Although President Bush said he commuted I. Lewis "Scooter" Libby's 30-month prison sentence for perjury and obstruction of justice because it was "severe" and "excessive," several former prosecutors and sentencing law experts told ABC News that Libby's sentence was not unusually harsh.
A 30-month sentence is not far out of line with what several prosecutors said they would expect in a politically charged case that involves a person of Libby's public standing. His sentence was within the range recommended by federal sentencing guidelines.
Though Libby's jail term was tougher than that of several other recent high profile defendants, such as Martha Stewart, his sentence is consistent with other, lesser-known, perjury and obstruction of justice cases, they said.
"It can't be described as excessive or extreme," Terree Bowers, the U.S. attorney in Los Angeles under the Clinton and first Bush administrations, said of Libby's sentence.
Libby's high position of trust in the government and the seriousness of the investigation could account for the differences in sentences, several experts said.
A Little Longer Than Expected
Libby was found guilty of two counts of perjury and one count each of lying to FBI agents and obstructing a federal investigation into whether administration officials illegally disclosed the name of CIA officer Valerie Plame.
Several experts said his sentence was on the higher end of typical perjury and obstruction cases, and some argued that 30 months was unreasonably strict.
Former U.S. attorney Kendall Coffee, a Clinton appointee, told ABC News that he thought Libby's sentence was "harsher than seemed appropriate under the circumstances," given that the underlying charge was never prosecuted.
But former assistant U.S. attorney Robert Mintz, while agreeing that the sentence was long, said, "This is not so far afield from the types of sentences handed down in these kinds of cases." He said he would typically expect a sentence of between one to two years for comparable cases.
33-Month Sentence Upheld
When Stewart was convicted of lying to federal investigators in an insider trading inquiry, she spent five months in prison.
After rapper Lil' Kim lied to a grand jury about a 2001 shootout involving other rappers, she served 10 months in prison.
Bill Clinton was impeached for perjury and obstruction of justice for allegedly lying under oath but was acquitted in his impeachment trial before the Senate. His license to practice law was suspended.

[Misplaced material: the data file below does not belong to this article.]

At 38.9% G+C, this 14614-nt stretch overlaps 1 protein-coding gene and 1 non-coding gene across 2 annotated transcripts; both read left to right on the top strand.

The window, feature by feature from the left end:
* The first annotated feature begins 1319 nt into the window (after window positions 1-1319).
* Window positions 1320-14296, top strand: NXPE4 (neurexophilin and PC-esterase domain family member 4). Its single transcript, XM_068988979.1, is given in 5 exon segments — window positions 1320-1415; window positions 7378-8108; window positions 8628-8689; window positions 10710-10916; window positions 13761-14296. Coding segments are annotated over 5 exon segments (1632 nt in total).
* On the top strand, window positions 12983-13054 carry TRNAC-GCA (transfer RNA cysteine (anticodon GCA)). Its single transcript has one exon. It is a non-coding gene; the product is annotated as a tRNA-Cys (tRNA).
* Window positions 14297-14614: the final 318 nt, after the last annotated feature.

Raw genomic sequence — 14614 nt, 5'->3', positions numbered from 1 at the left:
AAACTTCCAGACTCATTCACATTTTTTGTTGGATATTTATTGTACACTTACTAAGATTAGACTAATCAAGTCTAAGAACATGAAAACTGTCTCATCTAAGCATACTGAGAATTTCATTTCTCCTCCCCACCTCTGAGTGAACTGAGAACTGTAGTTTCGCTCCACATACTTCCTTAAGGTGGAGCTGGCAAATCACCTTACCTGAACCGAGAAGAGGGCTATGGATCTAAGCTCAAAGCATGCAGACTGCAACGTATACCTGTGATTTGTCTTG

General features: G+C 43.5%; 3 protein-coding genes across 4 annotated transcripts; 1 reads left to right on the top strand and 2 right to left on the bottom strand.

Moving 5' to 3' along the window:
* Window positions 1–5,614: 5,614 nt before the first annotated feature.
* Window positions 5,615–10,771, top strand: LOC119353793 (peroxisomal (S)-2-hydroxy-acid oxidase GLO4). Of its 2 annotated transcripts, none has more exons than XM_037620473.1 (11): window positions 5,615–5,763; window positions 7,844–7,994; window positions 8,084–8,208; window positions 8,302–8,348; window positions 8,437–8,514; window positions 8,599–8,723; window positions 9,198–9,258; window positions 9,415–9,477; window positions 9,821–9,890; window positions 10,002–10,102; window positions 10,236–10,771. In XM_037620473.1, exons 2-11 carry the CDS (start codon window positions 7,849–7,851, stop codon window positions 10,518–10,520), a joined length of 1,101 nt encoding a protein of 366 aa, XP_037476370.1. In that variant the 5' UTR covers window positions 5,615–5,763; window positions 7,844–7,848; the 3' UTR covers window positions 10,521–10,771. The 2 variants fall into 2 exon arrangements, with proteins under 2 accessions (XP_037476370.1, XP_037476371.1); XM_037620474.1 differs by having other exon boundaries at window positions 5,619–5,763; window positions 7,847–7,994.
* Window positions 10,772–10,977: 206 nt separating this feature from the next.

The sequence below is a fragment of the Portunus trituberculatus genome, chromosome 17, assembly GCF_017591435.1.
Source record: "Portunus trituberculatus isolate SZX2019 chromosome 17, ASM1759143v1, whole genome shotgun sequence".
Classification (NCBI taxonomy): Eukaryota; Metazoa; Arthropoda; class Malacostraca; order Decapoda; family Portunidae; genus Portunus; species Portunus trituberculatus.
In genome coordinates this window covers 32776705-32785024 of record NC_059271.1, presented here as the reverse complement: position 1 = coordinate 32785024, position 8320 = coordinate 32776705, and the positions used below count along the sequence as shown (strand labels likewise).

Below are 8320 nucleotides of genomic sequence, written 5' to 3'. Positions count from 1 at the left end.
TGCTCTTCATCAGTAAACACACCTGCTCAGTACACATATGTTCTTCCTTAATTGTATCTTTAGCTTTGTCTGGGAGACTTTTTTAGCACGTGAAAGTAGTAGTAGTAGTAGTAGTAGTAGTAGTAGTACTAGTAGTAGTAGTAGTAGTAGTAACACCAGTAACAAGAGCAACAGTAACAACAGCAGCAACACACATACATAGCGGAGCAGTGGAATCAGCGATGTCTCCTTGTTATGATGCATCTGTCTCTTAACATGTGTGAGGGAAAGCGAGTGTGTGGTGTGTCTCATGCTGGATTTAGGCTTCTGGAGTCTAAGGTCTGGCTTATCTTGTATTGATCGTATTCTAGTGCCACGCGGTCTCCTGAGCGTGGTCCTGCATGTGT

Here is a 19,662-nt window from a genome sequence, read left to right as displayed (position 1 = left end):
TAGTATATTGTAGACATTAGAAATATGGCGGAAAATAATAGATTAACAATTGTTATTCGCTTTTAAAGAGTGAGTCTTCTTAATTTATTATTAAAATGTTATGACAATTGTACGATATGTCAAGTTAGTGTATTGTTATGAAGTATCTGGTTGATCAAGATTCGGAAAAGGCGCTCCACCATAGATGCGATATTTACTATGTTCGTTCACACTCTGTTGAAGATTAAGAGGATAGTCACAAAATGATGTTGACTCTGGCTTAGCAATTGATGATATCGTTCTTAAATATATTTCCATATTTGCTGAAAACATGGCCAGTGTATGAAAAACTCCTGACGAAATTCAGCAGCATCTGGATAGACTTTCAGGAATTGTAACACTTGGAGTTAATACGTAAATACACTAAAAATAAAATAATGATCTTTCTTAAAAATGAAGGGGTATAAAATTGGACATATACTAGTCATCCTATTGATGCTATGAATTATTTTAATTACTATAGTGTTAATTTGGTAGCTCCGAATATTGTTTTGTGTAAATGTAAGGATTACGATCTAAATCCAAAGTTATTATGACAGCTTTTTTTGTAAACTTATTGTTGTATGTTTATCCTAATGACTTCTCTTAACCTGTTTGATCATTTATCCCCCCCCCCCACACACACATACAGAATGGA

Oliver North, convicted of aiding and abetting the obstruction of a congressional investigation into the Iran-Contra scandal, was sentenced to probation, a fine and community service — though that was before federal sentencing guidelines went into effect.
But, Libby's sentence appears in line with other cases.
The Supreme Court recently upheld a 33-month sentence for Victor Rita, a Marine and Army veteran convicted of lying to authorities in connection with an illegal gun investigation.
Rita received more than 35 awards and medals for his military service, according to court papers. The courts rejected his argument that he should have received a lesser sentence because of his record of military service — a similar argument to that made by Libby's lawyers.
"It's hard to say that Rita's crime is worse or even as bad as Libby's crime," said Douglas Berman, a sentencing law expert at Moritz College of Law.
The Supreme Court decision, which held that federal appellate courts can presume that any sentence within sentencing guidelines is reasonable, made it less likely that Libby's sentence would be overturned on appeal, and may have played a role in Bush's decision to commute his sentence, which was within federal guidelines.
'More Serious' for a Public Official
Nora Demleitner, interim dean at Hofstra University School of Law and co-author of a textbook on sentencing law, said that Libby's position in government distinguished him from private citizens like Stewart and Kim, and made a tougher sentence more appropriate. "It's much more serious when a public official is involved," she said.
"Judges take obstruction of justice most seriously," Demleitner said. "These charges generally carry substantial sentences — and rightfully so."
Bowers added that the fact that Libby's case involved a complex investigation into a serious national security issue could explain the difference in sentences. Lying to investigators can be more damaging to complex investigations, he said.
"They're trying to determine a variety of potential criminal conduct with multiple suspects, so it's more imperative that people cooperate," Bowers said. "Combine that with Libby's position of trust, and that could provide some enhancement for the sentence."
Berman said courts typically will not lower an obstruction of justice sentence because of a defendant's family circumstances or history of public service.
And while a 30-month sentence may seem harsh to some, John Barrett, a former prosecutor on the Iran-Contra case, said the judge was following the sentencing guidelines. "This is standard federal sentencing.
"For many people, this may have been the first time they are acquainted with the fact that this is the way federal laws work," Barrett said.
With reporting by Lauren Pearle and the ABC News Law & Justice Unit.